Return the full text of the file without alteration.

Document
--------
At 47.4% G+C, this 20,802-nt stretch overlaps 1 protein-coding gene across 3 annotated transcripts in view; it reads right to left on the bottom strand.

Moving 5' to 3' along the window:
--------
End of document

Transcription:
At 47.4% G+C, this 20,802-nt stretch overlaps 1 protein-coding gene across 3 annotated transcripts in view; it reads right to left on the bottom strand.

Moving 5' to 3' along the window: